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Rainbow RisingRainbow returned with a revamped lineup and fresh approach for the group’s second studio album, Rising. The record is comprised of six solid compositions which are comparable to the material the band had done before with dynamic and tight performances. The quintet started as a project by former Deep Purple guitarist Ritchie Blackmore after he departed from that group because he was unhappy with the stylistic direction of the group on their 1974 albums, which drifted towards funk rock and away from the band’s signature hard rock.

Blackmore established Rainbow when he joined with the American rock band, Elf, in 1975. Blackmore wanted to record some material that was rejected by Deep Purple members and he enlisted Elf vocalist Ronnie James Dio who in turn suggested his band mates to back up on the recordings. Soon, this project turned into the album Ritchie Blackmore’s Rainbow, with the album name (and ultimately the band name) inspired by the famous Rainbow Bar and Grill in Hollywood, CA. However, Blackmore was unhappy about the live performances of many in the Elf line-up and he fired everybody except Dio.

Keyboardist Tony Carey, bassist Jimmy Bain, and drummer Cozy Powell were recruited to complete this second incarnation of Rainbow. Further, Blackmore began constructing interesting chord progressions, inspired by his new found interest in playing cello and composing material with Dio supplying mythical lyrics. Rising was recorded in less than month in Munich, Germany with producer Martin Birch in early 1976.

 

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Rising by Rainbow
Released: May 17, 1976 (Polydor)
Produced by: Martin Birch
Recorded: Musicland Studios, Munich, Germany, February 1976
Side One Side Two
Tarot Woman
Run with the Wolf
Starstruck
Do You Close Your Eyes
Stargazer
Light In the Black
Primary Musicians
Ronnie James Dio – Lead Vocals
Ritchie Blackmore – Guitars
Tony Carey – Keyboards
Jimmy Bain – Bass
Cozy Powell – Drums

 

From the jump, the sound of this album features sonic elements which are beyond its time. “Tarot Woman” starts with a long, wild synth intro by Carey, which sets a dramatic stage before Blackmore’s guitar riff gradually fades into the song proper. This opening track has a definitive Deep Purple quality especially during Blackmore’s soaring guitar lead. “Run with the Wolf” settles into a more conventional rock sound, still employing dramatic and satisfying overtones, but much more compact and succinct in its delivery.

“Starstruck” follows as the best overall rocker on the first side, based on classic heavy blues rock constructs and the rollicking rhythms by Bain and Powell and an excited melody by Dio, whose vocals soar and shout with great emotion. The most ordinary song on the album, “Do You Close Your Eyes” is a pretty standard hard rock song in the vein of mid seventies contemporaries like Kiss, and it does suffer slightly from compositional underdevelopment and sonic overproduction.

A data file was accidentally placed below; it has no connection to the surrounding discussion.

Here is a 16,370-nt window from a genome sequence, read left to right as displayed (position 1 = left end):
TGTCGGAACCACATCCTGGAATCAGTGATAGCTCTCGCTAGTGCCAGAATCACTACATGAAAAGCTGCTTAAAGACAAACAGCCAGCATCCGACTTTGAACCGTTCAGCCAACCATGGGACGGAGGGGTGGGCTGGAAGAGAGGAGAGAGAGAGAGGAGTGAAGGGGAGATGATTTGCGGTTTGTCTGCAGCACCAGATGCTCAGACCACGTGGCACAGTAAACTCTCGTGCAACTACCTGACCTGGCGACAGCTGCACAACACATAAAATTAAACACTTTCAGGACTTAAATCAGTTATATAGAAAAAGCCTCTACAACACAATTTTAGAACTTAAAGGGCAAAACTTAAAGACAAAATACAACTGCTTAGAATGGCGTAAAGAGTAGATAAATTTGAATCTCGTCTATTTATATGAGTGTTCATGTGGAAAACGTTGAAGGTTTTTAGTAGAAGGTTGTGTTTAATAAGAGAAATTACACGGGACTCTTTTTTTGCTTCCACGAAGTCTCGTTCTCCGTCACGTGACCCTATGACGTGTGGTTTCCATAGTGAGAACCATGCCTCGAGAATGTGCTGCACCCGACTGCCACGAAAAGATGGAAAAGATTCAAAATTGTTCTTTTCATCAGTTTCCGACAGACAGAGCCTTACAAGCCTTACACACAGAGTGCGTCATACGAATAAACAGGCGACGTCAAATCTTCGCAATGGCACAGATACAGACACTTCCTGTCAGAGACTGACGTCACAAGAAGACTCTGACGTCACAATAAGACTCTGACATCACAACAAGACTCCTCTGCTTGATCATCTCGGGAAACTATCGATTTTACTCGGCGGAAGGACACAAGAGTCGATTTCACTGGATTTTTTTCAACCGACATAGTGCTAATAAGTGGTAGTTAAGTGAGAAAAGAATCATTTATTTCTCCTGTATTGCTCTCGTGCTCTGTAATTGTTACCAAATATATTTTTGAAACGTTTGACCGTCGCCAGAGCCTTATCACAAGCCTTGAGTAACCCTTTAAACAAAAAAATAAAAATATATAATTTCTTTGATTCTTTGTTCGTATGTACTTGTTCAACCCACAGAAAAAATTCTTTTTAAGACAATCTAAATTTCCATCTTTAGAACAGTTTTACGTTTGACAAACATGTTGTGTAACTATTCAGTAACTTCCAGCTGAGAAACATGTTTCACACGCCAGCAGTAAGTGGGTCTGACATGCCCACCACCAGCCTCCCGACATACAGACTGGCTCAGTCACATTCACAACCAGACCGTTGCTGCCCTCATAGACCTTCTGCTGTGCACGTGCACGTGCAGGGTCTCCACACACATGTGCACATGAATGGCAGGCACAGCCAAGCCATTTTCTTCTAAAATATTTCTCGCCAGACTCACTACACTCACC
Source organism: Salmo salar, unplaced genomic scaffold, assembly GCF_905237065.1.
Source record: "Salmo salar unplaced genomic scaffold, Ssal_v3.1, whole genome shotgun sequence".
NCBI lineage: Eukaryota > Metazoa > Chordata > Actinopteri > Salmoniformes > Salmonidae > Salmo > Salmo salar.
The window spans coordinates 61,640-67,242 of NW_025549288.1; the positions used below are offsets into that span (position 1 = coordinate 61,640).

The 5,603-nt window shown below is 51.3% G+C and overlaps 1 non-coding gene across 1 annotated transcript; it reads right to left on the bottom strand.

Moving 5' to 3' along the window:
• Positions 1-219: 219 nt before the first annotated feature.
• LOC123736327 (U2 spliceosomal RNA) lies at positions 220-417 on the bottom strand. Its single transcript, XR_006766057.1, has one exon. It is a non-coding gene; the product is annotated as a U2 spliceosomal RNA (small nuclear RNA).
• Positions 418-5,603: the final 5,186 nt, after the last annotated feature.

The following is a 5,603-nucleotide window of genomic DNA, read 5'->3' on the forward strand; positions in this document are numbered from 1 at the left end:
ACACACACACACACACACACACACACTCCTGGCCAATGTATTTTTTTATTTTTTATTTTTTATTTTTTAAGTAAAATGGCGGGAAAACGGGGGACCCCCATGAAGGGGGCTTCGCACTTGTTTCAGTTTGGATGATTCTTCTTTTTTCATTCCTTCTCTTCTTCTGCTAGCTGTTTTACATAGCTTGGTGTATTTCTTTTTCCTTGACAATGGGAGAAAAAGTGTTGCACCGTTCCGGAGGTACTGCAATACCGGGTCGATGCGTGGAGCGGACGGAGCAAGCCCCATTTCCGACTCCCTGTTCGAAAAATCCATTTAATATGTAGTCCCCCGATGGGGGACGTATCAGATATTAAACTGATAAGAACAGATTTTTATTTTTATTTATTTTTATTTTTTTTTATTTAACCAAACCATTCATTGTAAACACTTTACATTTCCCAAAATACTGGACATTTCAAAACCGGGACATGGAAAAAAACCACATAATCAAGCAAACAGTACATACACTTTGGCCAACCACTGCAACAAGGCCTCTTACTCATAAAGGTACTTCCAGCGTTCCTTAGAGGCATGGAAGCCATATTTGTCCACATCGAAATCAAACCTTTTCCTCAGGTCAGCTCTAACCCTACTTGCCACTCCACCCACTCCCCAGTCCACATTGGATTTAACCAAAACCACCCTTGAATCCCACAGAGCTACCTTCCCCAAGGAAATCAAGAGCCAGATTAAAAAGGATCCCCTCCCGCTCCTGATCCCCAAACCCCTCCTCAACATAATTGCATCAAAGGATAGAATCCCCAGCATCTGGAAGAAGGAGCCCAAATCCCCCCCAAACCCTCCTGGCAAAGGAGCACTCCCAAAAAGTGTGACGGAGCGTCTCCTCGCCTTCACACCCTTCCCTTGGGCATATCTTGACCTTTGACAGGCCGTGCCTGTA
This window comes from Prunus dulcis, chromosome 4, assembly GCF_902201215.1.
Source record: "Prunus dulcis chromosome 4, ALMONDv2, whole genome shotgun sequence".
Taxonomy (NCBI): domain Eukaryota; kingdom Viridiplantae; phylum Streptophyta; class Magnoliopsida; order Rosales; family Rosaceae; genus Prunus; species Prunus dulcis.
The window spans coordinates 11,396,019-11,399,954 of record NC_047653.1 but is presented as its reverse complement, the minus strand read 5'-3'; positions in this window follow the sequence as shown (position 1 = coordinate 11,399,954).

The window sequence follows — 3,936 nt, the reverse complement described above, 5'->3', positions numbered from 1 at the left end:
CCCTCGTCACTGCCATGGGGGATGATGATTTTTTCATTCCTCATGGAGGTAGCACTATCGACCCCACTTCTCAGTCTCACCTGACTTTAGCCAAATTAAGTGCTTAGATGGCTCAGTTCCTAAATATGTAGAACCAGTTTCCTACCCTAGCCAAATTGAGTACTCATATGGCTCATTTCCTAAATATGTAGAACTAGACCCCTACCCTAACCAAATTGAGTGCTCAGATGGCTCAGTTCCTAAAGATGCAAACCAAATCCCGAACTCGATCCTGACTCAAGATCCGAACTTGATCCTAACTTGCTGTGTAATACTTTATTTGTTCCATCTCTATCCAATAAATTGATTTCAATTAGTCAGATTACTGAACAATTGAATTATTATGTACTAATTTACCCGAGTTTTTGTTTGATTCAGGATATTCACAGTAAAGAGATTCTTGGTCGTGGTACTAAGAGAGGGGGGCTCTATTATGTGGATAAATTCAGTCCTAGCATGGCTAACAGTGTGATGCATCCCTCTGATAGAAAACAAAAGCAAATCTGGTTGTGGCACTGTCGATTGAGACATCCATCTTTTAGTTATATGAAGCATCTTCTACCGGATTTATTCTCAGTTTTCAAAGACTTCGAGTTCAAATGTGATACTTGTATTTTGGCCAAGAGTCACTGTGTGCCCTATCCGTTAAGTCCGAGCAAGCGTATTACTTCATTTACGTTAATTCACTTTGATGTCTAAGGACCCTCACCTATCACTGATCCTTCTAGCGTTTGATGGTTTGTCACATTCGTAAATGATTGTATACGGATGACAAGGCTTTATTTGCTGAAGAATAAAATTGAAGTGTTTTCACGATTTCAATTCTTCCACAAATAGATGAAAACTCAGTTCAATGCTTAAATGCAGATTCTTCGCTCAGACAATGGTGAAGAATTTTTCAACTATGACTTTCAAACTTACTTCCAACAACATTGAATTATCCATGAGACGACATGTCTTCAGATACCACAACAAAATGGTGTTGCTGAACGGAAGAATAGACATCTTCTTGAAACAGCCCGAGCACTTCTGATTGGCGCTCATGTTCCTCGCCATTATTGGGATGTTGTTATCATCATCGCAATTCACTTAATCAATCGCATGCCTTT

rainbow in 1976

The album’s second side features two extended tracks, each with a duration of over eight minutes. “Stargazer” is the epic track from Rising, starting with an interesting and inventive drum intro and working its way through several slow but powerful sections, with potent lead vocals by Dio and fantastic lead trade-offs by Blackmore and Carey. The song features mystical lyrics which tell the fable of a wizard who builds a tower from which to fly only for him to fall and die like any mortal man and includes a contribution by the Munich Philharmonic Orchestra. The rudiment-filled hard rocker “A Light in the Black” completes the album and sets a template for the future sounds of groups like Judas Priest and Iron Maiden. This closer is highlighted by an incredible instrumental section with multiple keyboard and guitar leads.

Rising did well on the UK charts but not quite as well in the US. However, the influence of this album would reverberate for decades and it is considered by many to be Rainbow’s best overall album. Rainbow continued with several more albums through various lineups in the late 1970s and early 1980s. The biggest change occurred when Dio left Rainbow in 1979, briefly replacing Ozzy Osbourne in Black Sabbath shortly afterwards. Ultimately, Blackmore would rejoin the classic Deep Purple lineup for the 1984 album Perfect Strangers and Rainbow disbanded in April of that year.

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1976 Images

Part of Classic Rock Review’s celebration of 1976 albums.

 

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Slide It In by Whitesnake

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Slide It In by WhitesnakeWhitesnake made its first real splash with the release of their sixth album, Slide It In in 1984. Although the album was far from a blockbuster hit, a second version of the album finally established Whitesnake in America and set the stage for greater future success. Under the tutelage of producer Martin Birch, the group found the perfect sound for the mid-eighties hard rock audience. However, this pivotal album for the band was actually constructed during a time of shifting personnel for Whitesnake, with lineup shifts around founder and front man David Coverdale before, during, and after the record’s production.